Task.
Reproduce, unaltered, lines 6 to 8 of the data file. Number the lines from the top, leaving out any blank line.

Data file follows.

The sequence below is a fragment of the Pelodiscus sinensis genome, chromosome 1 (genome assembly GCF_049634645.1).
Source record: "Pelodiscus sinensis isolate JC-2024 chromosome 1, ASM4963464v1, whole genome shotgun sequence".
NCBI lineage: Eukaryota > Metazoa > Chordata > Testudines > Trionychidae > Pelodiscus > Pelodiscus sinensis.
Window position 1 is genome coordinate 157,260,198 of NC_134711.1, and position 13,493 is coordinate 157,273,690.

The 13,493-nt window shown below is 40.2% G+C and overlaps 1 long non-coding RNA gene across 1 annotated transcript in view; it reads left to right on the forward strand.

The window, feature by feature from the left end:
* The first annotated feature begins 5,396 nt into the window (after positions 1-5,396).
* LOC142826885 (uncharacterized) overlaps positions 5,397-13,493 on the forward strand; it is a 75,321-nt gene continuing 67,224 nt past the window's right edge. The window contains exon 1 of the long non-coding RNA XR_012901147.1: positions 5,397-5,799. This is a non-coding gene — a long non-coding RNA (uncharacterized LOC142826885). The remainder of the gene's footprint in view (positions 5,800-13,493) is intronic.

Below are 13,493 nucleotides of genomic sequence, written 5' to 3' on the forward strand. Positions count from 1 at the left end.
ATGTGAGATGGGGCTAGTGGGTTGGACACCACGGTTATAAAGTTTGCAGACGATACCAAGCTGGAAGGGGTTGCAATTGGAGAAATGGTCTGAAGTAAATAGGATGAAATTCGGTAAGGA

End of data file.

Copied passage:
The window, feature by feature from the left end:
* The first annotated feature begins 5,396 nt into the window (after positions 1-5,396).
* LOC142826885 (uncharacterized) overlaps positions 5,397-13,493 on the forward strand; it is a 75,321-nt gene continuing 67,224 nt past the window's right edge. The window contains exon 1 of the long non-coding RNA XR_012901147.1: positions 5,397-5,799. This is a non-coding gene — a long non-coding RNA (uncharacterized LOC142826885). The remainder of the gene's footprint in view (positions 5,800-13,493) is intronic.